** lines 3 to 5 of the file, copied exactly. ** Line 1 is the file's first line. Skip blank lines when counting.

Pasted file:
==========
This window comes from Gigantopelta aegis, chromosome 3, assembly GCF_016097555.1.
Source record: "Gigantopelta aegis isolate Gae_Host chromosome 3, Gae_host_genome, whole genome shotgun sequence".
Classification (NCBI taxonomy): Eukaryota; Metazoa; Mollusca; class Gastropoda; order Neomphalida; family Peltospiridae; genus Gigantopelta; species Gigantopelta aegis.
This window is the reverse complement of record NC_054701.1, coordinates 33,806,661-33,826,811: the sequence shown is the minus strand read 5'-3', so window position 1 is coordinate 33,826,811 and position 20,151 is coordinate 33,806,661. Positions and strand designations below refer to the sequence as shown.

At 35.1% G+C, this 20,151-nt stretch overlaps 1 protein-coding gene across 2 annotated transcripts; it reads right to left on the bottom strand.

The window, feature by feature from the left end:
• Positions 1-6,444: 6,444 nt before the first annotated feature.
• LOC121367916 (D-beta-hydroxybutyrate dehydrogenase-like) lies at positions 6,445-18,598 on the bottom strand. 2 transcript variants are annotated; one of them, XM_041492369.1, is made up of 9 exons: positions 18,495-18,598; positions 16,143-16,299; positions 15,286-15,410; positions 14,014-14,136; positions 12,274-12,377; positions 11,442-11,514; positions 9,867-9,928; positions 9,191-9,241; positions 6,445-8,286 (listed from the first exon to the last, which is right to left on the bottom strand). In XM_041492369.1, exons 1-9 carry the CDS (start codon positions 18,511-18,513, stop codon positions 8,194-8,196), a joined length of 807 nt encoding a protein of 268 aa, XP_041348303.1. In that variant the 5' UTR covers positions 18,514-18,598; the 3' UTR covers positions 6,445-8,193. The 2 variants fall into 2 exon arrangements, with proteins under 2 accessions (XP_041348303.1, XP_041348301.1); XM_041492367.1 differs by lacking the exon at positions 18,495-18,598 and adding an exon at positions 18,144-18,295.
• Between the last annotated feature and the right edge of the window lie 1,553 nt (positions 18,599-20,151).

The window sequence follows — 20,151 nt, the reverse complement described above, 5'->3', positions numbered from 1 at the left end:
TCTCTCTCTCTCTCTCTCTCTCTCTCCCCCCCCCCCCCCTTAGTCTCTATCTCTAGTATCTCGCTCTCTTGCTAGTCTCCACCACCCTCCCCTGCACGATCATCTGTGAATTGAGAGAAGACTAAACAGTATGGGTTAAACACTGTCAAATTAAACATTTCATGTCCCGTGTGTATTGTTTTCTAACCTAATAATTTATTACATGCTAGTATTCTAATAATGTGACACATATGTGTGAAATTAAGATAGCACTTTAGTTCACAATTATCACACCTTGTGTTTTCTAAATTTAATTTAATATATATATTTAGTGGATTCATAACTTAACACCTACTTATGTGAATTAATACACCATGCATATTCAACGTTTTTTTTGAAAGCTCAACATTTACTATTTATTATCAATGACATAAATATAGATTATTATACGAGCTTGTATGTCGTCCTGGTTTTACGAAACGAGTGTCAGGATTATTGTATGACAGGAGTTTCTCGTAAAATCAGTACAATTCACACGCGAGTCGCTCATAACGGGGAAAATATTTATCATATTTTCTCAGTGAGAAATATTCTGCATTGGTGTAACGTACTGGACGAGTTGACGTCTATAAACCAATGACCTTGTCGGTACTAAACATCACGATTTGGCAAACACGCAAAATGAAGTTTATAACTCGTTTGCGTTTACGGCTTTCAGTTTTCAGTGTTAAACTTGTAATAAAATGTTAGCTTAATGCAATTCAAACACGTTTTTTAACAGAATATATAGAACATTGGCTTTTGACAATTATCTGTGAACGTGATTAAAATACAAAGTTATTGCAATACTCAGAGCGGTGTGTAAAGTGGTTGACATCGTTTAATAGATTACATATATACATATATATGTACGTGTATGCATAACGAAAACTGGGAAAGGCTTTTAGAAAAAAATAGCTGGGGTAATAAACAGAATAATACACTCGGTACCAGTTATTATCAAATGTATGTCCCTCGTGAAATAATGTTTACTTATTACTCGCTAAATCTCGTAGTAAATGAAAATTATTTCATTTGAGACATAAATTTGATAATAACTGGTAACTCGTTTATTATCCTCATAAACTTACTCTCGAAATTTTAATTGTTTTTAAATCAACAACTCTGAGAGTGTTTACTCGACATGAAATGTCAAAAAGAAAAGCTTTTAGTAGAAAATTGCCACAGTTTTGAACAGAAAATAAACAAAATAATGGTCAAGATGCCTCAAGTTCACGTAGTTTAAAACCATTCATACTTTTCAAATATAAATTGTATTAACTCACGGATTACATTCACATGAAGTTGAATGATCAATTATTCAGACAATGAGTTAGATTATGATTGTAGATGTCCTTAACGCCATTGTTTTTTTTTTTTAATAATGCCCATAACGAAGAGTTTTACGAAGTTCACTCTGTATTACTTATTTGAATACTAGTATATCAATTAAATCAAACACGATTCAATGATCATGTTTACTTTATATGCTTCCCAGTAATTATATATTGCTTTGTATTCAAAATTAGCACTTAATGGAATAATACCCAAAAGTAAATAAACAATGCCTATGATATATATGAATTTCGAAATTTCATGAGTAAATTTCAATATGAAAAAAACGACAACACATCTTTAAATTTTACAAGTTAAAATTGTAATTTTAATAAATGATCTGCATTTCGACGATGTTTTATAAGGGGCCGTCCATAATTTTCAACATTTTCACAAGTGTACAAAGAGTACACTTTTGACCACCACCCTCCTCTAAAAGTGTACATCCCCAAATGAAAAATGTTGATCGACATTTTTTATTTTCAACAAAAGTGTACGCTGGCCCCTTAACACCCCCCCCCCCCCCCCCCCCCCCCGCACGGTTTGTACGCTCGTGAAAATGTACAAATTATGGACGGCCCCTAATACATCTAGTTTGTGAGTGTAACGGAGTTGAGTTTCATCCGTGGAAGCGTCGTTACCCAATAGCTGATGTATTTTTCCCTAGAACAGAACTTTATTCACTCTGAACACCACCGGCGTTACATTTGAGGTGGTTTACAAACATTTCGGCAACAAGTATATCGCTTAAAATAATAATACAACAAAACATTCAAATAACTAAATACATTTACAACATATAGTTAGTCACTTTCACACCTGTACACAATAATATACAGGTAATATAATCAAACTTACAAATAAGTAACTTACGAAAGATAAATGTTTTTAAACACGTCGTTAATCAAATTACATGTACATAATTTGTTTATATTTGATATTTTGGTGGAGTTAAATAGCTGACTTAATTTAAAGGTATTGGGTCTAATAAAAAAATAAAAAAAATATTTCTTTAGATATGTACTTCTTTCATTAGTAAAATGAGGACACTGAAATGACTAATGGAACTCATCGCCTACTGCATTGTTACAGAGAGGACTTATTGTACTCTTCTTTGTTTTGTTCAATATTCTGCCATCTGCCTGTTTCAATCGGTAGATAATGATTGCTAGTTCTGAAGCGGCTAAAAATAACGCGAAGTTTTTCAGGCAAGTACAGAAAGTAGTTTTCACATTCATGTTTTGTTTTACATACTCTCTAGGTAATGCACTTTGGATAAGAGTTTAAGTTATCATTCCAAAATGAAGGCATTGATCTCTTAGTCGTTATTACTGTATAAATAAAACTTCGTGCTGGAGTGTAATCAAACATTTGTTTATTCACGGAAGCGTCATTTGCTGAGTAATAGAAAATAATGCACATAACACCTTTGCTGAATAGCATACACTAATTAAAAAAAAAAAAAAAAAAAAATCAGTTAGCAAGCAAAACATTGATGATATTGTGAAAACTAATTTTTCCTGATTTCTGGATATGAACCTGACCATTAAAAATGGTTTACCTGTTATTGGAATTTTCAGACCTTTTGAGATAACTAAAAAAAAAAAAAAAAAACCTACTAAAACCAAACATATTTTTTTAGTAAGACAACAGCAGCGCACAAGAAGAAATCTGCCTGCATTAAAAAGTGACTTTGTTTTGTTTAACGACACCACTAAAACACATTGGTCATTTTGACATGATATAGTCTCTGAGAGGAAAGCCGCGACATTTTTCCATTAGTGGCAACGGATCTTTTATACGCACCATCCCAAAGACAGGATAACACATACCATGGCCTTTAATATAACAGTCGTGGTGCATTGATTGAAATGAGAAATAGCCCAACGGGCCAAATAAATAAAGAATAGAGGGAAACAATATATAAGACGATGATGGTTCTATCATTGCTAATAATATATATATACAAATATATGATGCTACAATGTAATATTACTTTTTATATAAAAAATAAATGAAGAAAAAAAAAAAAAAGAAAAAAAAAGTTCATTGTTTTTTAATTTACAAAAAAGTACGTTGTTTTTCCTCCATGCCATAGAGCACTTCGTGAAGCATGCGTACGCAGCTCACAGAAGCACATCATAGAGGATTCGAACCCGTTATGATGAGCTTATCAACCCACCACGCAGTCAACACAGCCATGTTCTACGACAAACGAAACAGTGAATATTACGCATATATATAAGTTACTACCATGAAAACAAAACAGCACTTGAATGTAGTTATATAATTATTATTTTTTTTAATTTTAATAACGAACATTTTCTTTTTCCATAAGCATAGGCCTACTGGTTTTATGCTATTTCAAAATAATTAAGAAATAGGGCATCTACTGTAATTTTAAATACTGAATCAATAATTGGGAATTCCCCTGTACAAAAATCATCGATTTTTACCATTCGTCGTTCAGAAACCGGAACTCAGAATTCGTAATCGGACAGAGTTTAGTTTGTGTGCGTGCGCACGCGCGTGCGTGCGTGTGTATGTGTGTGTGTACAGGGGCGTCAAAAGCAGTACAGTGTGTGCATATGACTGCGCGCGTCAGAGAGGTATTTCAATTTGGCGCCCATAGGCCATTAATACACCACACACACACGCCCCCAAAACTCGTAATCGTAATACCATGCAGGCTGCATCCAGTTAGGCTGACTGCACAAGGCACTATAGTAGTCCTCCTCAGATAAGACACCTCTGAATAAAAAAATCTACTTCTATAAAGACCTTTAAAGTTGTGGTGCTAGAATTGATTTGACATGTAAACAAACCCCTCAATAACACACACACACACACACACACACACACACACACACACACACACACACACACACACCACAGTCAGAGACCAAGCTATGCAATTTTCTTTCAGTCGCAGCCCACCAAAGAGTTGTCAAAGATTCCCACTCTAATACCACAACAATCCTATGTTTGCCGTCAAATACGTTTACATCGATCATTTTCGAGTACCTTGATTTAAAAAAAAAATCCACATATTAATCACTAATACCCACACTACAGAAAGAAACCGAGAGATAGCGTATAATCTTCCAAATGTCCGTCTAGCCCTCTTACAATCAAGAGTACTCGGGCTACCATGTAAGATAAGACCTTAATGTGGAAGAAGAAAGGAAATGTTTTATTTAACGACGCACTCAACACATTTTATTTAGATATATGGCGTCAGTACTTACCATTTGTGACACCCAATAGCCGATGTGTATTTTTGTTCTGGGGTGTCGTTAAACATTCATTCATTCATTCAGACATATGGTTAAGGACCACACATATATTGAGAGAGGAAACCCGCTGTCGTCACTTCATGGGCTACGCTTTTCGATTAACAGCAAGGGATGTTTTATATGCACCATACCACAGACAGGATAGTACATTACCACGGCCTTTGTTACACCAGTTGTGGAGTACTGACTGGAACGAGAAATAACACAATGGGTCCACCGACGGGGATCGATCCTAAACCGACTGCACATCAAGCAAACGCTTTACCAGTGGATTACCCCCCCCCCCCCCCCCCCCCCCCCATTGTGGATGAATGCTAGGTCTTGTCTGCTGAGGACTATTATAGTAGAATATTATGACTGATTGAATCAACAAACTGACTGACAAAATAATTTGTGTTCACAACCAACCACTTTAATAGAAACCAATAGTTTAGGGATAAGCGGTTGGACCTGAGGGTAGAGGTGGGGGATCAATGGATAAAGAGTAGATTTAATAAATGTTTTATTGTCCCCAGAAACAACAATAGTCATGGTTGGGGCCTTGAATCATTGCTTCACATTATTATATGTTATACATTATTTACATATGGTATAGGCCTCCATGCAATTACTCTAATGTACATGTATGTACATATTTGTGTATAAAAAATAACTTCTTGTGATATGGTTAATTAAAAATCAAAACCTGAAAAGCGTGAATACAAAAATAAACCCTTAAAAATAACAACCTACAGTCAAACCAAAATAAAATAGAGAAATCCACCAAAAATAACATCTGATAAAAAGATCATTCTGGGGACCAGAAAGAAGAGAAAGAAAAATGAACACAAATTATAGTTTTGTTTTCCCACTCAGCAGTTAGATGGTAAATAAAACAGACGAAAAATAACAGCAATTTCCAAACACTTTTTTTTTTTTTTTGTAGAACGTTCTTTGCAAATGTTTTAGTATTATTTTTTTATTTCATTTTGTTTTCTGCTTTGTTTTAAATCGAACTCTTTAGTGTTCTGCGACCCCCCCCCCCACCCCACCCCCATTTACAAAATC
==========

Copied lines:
Classification (NCBI taxonomy): Eukaryota; Metazoa; Mollusca; class Gastropoda; order Neomphalida; family Peltospiridae; genus Gigantopelta; species Gigantopelta aegis.
This window is the reverse complement of record NC_054701.1, coordinates 33,806,661-33,826,811: the sequence shown is the minus strand read 5'-3', so window position 1 is coordinate 33,826,811 and position 20,151 is coordinate 33,806,661. Positions and strand designations below refer to the sequence as shown.

At 35.1% G+C, this 20,151-nt stretch overlaps 1 protein-coding gene across 2 annotated transcripts; it reads right to left on the bottom strand.